Evolutionary adaptation, however, does not happen in a straight line from parent to child. Rather, adaptation takes place throughout a population as different genetic sequences spread outward from parents to all their offspring and are recombined and reshuffled in many different individuals each successive generation. Evolution is wibbly-wobbly, timey-wimey stuff. It is the combination of changing genetic material across an entire population that makes major evolutionary adaptation possible; without this constant mixing and recombination from the entire population, evolution would grind almost to a halt. Evolution is a phenomenon that functions not at the level of the individual, nor at the level of individual lineages, but across the entire population within the species (Figure 1).

sardines-2.jpg

Figure 1. This hypothetical example depicts evolutionary change as an emergent property of the entire population. Both the “ABC” combinations (in shades of blue) and the “XYZ” combinations (in shades of red) offer a survival advantage and are passed on, while combinations of the two (shown in shades of purple) are detrimental and are removed from the population. No specific mutation order is required; as long as the selection pressure remains steady, the mutations accumulate together (essentially “finding” each other) and two separate genotypes emerge.

By David MacMillan

2. Variation and adaptation

The majority of modern creation science freely admits the existence of biological variation, adaptation, and speciation. Indeed, the recent-creation model – particularly the belief that all extant life descended from a small group of “kinds” present on Noah’s Ark which diversified into all families on Earth after a global flood – requires enormous adaptive variation and near-constant speciation. Creationists estimate that fewer than 10,000 pairs of land-dwelling, air-breathing animals on the Ark diversified to represent all families alive today. There are around 6.5 million land-dwelling species today, so millions of speciation events would have needed to take place over the past 44 centuries since their global flood.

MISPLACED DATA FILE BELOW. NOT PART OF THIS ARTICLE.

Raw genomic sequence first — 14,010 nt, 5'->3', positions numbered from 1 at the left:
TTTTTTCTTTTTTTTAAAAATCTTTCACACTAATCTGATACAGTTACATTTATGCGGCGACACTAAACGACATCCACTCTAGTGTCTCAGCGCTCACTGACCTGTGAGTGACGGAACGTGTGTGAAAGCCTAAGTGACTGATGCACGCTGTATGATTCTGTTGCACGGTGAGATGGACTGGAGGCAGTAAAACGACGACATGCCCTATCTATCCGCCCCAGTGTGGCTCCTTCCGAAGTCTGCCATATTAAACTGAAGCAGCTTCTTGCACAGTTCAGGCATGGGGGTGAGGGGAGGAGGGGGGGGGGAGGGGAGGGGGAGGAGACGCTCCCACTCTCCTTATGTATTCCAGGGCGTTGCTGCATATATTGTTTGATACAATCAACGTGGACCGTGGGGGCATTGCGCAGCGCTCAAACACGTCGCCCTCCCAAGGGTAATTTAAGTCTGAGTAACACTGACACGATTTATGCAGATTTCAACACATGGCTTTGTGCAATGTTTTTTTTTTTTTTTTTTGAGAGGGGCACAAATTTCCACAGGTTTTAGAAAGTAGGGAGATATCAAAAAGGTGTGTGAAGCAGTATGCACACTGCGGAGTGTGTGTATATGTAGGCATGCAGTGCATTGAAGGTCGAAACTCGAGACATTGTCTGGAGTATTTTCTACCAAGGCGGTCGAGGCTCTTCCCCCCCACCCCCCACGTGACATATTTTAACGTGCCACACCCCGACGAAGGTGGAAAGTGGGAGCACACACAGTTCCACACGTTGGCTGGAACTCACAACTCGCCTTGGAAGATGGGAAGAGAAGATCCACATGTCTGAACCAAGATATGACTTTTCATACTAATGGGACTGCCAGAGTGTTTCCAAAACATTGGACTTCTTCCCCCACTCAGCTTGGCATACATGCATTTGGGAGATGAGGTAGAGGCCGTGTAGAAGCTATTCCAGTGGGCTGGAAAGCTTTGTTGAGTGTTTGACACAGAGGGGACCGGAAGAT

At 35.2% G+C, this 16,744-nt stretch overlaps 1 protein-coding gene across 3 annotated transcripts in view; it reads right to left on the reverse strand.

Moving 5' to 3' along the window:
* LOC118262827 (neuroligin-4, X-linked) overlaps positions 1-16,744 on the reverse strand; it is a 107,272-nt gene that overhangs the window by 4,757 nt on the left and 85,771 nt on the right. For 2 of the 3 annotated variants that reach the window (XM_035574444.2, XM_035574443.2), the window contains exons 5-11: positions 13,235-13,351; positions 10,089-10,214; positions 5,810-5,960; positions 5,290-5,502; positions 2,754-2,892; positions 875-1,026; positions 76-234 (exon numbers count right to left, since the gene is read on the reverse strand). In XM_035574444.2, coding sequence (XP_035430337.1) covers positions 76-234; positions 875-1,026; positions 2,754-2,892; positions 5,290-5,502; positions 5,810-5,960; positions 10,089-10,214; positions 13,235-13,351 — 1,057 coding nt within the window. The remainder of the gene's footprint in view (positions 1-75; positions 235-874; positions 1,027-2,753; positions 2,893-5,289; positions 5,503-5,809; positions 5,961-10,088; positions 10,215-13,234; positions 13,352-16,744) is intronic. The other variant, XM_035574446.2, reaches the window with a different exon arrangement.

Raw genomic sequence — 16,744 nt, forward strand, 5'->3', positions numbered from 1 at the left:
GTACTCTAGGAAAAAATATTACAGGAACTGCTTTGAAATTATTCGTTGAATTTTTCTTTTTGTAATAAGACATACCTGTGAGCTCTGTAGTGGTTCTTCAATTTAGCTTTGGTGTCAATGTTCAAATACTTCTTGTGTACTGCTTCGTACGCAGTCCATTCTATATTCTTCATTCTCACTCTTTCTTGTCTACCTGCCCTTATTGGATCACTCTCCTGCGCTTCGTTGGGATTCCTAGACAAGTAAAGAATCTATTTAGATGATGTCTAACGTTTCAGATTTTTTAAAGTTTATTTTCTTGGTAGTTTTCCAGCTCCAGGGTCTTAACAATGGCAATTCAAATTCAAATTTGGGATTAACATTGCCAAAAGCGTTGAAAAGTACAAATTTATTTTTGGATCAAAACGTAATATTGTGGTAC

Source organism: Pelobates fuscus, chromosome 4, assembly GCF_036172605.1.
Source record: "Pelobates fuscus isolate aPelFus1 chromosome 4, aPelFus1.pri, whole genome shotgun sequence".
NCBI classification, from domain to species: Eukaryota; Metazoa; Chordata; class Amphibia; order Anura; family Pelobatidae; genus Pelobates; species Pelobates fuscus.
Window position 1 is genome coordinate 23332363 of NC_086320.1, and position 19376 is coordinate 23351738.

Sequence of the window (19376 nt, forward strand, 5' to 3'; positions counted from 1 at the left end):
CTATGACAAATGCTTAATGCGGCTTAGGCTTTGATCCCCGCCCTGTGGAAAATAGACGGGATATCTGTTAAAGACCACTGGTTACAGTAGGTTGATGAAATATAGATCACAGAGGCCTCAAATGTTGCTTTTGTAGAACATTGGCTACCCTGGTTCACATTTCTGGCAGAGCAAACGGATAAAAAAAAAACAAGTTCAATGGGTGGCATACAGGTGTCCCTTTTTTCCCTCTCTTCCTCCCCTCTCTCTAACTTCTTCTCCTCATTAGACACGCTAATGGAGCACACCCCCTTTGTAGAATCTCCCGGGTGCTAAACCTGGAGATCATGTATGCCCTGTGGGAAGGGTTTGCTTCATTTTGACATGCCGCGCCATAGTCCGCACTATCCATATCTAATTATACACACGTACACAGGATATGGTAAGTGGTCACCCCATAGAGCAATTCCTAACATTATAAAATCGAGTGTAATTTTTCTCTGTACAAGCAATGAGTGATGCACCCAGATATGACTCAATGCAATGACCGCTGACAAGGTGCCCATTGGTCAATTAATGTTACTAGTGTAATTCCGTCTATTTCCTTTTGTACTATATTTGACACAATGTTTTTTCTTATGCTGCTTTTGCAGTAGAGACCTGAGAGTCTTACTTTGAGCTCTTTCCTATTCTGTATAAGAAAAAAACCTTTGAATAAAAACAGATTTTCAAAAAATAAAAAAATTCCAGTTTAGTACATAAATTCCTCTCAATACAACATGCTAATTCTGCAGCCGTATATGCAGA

In this short series, David MacMillan explains how misinformation and misconceptions allow creationists to maintain their beliefs even in the face of overwhelming evidence to the contrary. A former creationist blogger and writer, Mr. MacMillan earned his BS degree in physics from the University of North Alabama and now works as a technical writer when he isn’™t frequenting the PT comment boards. Since leaving creationism, he has written several columns discussing the public dialogue between creation and evolution. This series will outline the core beliefs creationists use as the basis for their reasoning while pointing out the challenges faced in re-educating against creationist misconceptions.

Note added July 16, approx. 4:30 p.m.: I have added links to all the articles subsequent to this one at the bottom of the page.

1. Introduction and overview: Philosophy of pseudoscience